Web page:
Do I Belong in the Network for Public Education?


Its called the race card.

And it was dropped on me in a place I never expected, but in sad retrospection, should have.

It was flattered to be asked to present at the first annual Network for Public Education conference 10 days ago in Austin, Texas. This little blog has developed quite a following for people interested in the politics behind Florida education policy. The weekend was a wonderful experience as I got to meet and spend time with people I shared so much with and finally had the chance to meet.

My hopes are for NPE to expand in influence, but the uh-oh moment came during Sunday’s Common Core panel when a member responded to a question about Tea Party support to oppose Core. His response was that he could never accept the Tea Party as they “see me as sub-human.”

In the day of social media, such an irresponsible broad-brushing of a segment of our nation often ends up a take-away. Moreover, it brings discredit to a fledgling movement that badly needs to be taken seriously and gain legitimacy. It is within social media where I attempted to express my concerns about using such inflammatory dialogue to justify tactics in defending public education when the race card was played in an attempt to trump and discredit me.

I was critical of the use of “white privilege” and the dismissal of white public school advocate voices as “whitesplaining,” as having the potential to alienate people on our own side. I also took issue with doubling down on the Tea Party with KKK references. After countering the assertion that “white privilege” and “whitesplainning” was something they experienced everyday, I responded that it could only be true if they were looking for it everyday. Then it happened. Being referenced as racist in a national semi-public forum is no small thing.

Accusing one of racism is easy, but usually intellectually dishonest. There isn’t a rubric or universal standard of measurement and the impossible task of proving otherwise is left to the accused. It has become a political tactic of the left as a way to marginalize and silence opponents and ends up suppressing dialogue. So effortlessly deployed today, real racism clearly based in hate gets short shrift. In the cynical zero-sum game of winning 24 hour news cycles, the race card has a perfect home.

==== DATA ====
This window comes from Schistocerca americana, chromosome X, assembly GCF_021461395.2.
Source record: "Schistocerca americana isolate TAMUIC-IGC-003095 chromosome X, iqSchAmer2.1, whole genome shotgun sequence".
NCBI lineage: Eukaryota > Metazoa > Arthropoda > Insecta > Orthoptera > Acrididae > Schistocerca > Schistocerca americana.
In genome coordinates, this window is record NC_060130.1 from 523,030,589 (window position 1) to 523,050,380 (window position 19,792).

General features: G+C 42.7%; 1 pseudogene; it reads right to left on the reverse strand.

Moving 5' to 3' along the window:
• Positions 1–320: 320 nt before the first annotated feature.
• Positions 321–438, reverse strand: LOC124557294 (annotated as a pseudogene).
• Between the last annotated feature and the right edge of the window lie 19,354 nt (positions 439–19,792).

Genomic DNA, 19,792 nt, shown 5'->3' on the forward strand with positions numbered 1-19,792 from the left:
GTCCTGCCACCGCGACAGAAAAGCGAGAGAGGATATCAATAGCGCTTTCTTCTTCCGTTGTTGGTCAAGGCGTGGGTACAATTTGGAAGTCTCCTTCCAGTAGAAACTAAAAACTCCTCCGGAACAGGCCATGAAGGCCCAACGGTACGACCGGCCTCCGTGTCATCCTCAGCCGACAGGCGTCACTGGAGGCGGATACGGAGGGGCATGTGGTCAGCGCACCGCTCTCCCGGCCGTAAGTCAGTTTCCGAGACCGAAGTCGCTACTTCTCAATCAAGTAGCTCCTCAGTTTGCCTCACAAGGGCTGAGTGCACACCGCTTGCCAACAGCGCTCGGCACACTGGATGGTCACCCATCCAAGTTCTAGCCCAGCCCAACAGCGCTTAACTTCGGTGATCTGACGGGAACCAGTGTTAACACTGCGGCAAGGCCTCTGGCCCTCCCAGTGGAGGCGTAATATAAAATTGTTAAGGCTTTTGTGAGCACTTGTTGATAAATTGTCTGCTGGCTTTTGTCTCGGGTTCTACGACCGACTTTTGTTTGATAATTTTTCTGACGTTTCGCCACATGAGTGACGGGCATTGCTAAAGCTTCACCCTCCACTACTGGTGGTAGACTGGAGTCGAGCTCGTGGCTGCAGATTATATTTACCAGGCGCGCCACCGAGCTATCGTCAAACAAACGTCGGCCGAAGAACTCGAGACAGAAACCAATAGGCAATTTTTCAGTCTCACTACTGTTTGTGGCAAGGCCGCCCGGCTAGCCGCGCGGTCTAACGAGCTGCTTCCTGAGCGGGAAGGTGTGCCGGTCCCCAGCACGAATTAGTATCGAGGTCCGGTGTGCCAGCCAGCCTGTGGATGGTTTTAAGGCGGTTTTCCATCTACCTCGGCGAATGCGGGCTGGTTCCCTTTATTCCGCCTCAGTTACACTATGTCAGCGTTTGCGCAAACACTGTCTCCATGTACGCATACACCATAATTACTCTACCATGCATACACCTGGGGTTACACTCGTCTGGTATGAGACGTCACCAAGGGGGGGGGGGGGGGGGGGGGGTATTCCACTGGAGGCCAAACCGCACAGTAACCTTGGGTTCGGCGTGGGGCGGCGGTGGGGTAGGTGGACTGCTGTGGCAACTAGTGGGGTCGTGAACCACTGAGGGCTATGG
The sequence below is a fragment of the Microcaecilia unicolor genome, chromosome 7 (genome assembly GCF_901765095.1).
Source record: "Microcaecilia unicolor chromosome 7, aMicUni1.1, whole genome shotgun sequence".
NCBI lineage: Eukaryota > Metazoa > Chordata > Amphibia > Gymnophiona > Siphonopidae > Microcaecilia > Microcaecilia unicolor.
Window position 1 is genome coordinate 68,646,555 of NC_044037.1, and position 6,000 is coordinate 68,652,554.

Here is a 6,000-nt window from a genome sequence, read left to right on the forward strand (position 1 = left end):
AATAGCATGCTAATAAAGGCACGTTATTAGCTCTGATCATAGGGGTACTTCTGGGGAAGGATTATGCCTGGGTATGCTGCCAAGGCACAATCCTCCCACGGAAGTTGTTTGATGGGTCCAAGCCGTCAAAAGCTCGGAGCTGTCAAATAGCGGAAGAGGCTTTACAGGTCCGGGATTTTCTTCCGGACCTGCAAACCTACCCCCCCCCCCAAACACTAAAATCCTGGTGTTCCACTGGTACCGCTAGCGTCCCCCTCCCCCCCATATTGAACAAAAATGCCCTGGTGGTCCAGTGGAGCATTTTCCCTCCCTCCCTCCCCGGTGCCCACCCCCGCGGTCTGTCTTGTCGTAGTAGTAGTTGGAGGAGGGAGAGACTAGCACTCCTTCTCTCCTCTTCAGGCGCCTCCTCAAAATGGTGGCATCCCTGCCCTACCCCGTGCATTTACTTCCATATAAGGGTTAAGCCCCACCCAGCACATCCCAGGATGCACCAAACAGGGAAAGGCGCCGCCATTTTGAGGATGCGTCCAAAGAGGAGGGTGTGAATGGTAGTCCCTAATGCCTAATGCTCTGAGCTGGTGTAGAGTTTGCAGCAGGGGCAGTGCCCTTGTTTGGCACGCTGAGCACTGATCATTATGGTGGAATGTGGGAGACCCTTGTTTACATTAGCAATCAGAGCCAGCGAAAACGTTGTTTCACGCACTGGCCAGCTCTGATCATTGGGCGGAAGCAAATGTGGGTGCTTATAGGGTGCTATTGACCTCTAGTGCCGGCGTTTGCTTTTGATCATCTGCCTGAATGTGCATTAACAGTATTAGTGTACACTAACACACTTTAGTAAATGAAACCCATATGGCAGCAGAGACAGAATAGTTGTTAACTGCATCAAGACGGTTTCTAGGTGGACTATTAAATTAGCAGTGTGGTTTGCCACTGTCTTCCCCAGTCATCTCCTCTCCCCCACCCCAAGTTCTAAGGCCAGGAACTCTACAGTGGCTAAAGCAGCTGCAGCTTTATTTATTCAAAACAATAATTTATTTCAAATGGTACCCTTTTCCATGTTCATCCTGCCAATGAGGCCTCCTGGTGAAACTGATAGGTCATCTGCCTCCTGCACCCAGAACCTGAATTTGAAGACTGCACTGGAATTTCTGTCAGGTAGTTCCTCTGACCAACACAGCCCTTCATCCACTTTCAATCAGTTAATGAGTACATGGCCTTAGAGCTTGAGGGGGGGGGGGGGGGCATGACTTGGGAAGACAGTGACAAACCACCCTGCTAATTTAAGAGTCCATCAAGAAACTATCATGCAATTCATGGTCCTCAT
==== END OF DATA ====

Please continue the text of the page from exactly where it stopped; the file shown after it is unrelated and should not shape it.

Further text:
But not among friends. And not as part of a mission statement belonging an organization which may be the last defense of our public education system.

My caution to leave personal politics at the door also seems to have been dismissed as  emerging group-think is gaining traction to embrace and advance racial themes which address grievances, old and new, real or perceived. To object is to be labeled an ostracized leprous denier. Or, well, a racist.

In my four years and 1500 posts about education policy, I’ve never written about myself. Never using first person pronouns, self-references came in the form of “this writer” or  Scathing Purple Musings. But the rollercoaster ride that began with the exhilaration of Austin has nose-dived into a state of mind I never believed possible. Disillusioned, I’ve begun wondering if I want to be associated with a group who uses “Big Tent” metaphors, yet applies the race card during disagreements and easily labels large numbers of people as racists who they oppose politically.

About Bob Sikes

A long time ago and a planet far, far away I was an athletic trainer for the New York Mets. I was blessed to be part of the now legendary 1986 World Series Championship. My late father told me that I'd one day be thankful I had that degree in teaching from Florida State University. He was right and I became twice blesses to become a teacher in the late 1990's. After dabbling with writing about the Mets and then politics, I settled on education.
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10 Responses to Do I Belong in the Network for Public Education?

  1. rsolnet says:

    The Bob Sikes I’ve come to know dedicated his life to teaching, coaching, and being a role model for his students. Coach Sikes chose to work, and continues to work, in a very challenging,high poverty area which I’m assuming is close to 90% free and reduced lunch. The Bob Sikes I know celebrates whenever he sees even one student, black, brown or white, gain increased confidence or self esteem. He’s totally devoted to his students – totally. He’s a man with a great career who chose to return to teaching and coaching our most neediest children and then spend his “off hours” investigating, researching, and blogging on Florida’s education reforms. I was not privy to this unfortunate exchange and I don’t know what precipitated it. What I do know is Bob is not a man whom I would ever describe as “racist.” Being labeled racist is offensive and hurtful when it’s not true. It can rock someone to the core. It can even disillusion them to the point where we lose them in this fight for public education. Perhaps this is a situation of misunderstood semantics – perhaps this is a misunderstanding? Perhaps someday those involved will come to know the Bob Sikes I know. I pray to God that your students don’t lose you Bob and that we don’t lose your talents and drive either.